Digital distribution of games doesn’t hurt traditional retail outlet sales – that’s the message Steam platform holder Valve Software told assembled media journalists at a briefing in its Seattle offices today.
The US independent developer, responsible for games like Half-Life and Portal, also runs the popular Steam digital distribution service, which in recent months has courted the affections of firms such as Rockstar, Eidos, Sega and Ubisoft, selling their titles through the platform.
But despite becoming a key source of back catalogue sales, the service hasn’t dampened retail’s prospects, the firm said.
"There’s this idea that digital sales cannibalise retail," said Jason Holtman, Valve’s VP of business development.
"Everywhere you turn, people have decided that it’s a zero-sum game – that when digital distribution comes along, it’s taking sales away. But that’s not only not true, it’s actually the reverse situation – having a connected platform on the PC is helping sales both online and in retail, because you can be smart and talk to your audience."
Valve’s assertion comes from data gleaned from a recent ‘free weekend’ for its game Day of Defeat, which allows players to sign up and play the game free for two days. At the end of the period, players are shown an advert with a link to buy the game directly through Steam. Conventional wisdom, says Holtman, would dictate that immediately after this retail sales would drop and digital sales would spike, given the immediacy of being able to buy the game there and then – but actually the opposite happened.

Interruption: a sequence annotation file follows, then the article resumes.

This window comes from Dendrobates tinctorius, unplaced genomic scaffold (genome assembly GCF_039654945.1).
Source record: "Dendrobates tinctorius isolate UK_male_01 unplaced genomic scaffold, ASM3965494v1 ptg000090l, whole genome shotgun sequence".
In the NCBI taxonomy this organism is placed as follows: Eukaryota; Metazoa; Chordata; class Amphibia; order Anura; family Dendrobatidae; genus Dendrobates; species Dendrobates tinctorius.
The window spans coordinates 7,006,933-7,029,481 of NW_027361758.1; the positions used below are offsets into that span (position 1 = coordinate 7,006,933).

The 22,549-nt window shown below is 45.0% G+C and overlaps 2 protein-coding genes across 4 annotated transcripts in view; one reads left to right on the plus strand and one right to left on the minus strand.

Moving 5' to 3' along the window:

"What’s most interesting is that there was a spike in both types of sales – a lot of the people who played and enjoyed the free weekend took us up on the digital offer, but a lot of other people added just as normal – they went to a retail store and bought the game. What’s particularly striking about this data, though, is that not only is there no cannibalisation, but retail sales were actually 28 per cent higher than digital sales. Not only did retail not trough, it peaked even higher than digital."
The company did reveal, however, that it’s seeing 191 per cent growth year on year in its online sales, while its packaged retail sales are seeing "sub 10 per cent growth rates", and that within the next three months it will cross over to seeing more of its business coming from the online channel.
Also announced were future update plans for Steam in order to ease the problems many users have with PC gaming, including automatic driver updates and automatic system requirements checking, going as far as to suggest how certain hardware upgrades would affect game performance.